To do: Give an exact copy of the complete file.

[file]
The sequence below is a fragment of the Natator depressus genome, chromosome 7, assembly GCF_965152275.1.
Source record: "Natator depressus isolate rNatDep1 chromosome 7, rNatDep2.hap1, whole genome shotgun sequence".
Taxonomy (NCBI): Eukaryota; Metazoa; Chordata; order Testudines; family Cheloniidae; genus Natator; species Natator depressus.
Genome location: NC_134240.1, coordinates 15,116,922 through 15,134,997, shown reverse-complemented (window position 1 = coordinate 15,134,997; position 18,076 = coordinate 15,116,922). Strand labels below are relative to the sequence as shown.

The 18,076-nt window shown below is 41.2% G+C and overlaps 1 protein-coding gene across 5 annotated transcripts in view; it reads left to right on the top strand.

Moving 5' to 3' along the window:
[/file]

The sequence below is a fragment of the Natator depressus genome, chromosome 7, assembly GCF_965152275.1.
Source record: "Natator depressus isolate rNatDep1 chromosome 7, rNatDep2.hap1, whole genome shotgun sequence".
Taxonomy (NCBI): Eukaryota; Metazoa; Chordata; order Testudines; family Cheloniidae; genus Natator; species Natator depressus.
Genome location: NC_134240.1, coordinates 15,116,922 through 15,134,997, shown reverse-complemented (window position 1 = coordinate 15,134,997; position 18,076 = coordinate 15,116,922). Strand labels below are relative to the sequence as shown.

The 18,076-nt window shown below is 41.2% G+C and overlaps 1 protein-coding gene across 5 annotated transcripts in view; it reads left to right on the top strand.

Moving 5' to 3' along the window: